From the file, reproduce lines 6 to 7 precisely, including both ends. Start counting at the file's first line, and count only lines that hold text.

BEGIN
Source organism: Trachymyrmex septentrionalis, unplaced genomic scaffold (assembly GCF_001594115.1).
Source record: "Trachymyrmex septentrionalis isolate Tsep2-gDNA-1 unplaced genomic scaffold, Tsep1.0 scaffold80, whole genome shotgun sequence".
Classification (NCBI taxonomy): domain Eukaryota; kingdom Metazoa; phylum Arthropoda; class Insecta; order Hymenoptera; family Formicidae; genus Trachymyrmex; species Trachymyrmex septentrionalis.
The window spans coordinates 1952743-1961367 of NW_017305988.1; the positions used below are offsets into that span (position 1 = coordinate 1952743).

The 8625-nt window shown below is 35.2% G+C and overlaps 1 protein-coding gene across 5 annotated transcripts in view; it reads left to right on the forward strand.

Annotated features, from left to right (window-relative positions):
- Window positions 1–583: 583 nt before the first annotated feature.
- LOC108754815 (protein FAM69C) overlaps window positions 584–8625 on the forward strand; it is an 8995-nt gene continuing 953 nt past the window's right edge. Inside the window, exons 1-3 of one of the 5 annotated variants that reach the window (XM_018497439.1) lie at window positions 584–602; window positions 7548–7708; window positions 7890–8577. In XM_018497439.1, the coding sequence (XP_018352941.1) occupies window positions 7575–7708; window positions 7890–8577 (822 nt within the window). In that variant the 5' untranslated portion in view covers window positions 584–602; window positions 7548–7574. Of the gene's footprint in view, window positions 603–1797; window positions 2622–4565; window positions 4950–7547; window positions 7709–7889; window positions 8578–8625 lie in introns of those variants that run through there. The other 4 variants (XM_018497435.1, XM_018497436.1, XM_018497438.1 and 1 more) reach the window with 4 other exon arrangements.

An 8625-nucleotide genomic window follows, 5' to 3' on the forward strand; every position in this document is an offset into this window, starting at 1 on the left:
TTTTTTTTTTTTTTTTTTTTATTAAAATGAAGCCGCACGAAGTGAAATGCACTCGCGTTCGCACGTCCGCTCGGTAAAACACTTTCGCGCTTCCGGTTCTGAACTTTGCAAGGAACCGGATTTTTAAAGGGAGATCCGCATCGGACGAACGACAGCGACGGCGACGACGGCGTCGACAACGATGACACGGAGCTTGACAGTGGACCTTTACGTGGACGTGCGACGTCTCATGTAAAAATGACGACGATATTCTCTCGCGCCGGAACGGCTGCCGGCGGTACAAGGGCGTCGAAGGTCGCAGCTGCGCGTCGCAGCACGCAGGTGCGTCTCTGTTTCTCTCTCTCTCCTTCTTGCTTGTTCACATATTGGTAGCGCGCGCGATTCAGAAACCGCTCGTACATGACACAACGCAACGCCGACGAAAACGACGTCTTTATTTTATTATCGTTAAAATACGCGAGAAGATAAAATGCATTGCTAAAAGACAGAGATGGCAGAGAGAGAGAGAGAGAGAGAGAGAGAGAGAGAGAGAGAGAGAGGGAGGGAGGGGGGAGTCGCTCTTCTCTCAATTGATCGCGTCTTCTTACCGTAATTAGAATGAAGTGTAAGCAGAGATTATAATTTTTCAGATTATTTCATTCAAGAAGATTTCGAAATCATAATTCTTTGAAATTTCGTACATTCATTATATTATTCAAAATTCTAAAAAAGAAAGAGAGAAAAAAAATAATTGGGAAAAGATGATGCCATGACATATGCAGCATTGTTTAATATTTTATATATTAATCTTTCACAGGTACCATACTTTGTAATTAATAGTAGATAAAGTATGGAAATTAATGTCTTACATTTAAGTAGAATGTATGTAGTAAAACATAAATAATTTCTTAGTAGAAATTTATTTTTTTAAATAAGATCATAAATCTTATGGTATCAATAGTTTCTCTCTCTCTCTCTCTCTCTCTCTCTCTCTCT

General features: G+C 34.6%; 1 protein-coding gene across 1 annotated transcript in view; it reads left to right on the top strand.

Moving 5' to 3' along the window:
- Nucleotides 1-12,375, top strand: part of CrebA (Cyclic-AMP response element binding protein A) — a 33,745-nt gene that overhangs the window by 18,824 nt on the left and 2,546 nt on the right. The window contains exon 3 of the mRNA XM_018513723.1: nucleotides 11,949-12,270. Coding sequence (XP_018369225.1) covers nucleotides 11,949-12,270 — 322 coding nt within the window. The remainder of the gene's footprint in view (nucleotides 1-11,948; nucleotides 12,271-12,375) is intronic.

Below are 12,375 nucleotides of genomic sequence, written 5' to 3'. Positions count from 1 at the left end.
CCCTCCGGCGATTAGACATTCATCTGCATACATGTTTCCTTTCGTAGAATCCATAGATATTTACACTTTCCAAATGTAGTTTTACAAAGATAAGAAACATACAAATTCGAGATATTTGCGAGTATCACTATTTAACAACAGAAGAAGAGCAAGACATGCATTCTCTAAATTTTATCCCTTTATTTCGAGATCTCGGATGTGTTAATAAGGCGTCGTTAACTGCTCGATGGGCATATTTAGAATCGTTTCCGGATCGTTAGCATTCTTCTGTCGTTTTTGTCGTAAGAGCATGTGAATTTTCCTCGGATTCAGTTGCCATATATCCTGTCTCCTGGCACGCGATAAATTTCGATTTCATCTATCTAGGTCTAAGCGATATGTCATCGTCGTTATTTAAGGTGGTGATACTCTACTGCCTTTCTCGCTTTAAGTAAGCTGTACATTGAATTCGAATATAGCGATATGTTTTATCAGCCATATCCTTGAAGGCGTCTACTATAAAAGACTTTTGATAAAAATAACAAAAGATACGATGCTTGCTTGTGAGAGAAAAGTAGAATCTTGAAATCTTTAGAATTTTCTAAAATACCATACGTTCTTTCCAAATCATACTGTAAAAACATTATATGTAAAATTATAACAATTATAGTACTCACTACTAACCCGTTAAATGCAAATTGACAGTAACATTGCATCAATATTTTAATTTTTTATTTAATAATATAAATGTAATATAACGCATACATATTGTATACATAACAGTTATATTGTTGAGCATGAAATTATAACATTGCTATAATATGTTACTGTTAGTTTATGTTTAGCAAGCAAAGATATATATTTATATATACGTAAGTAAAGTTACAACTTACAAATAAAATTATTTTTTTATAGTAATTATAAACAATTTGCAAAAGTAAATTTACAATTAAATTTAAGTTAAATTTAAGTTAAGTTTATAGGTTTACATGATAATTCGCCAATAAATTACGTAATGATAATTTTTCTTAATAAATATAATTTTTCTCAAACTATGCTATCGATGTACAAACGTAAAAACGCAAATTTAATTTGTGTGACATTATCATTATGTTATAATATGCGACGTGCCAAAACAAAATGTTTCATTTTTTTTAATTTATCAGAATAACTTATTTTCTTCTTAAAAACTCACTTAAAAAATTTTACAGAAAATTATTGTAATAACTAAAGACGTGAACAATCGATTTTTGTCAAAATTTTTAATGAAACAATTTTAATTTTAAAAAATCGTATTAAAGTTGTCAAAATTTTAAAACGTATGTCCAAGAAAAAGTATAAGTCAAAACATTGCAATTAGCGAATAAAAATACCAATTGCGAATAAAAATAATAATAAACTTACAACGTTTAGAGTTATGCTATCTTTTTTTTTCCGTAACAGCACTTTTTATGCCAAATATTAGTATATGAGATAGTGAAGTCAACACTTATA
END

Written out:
Annotated features, from left to right (window-relative positions):
- Window positions 1–583: 583 nt before the first annotated feature.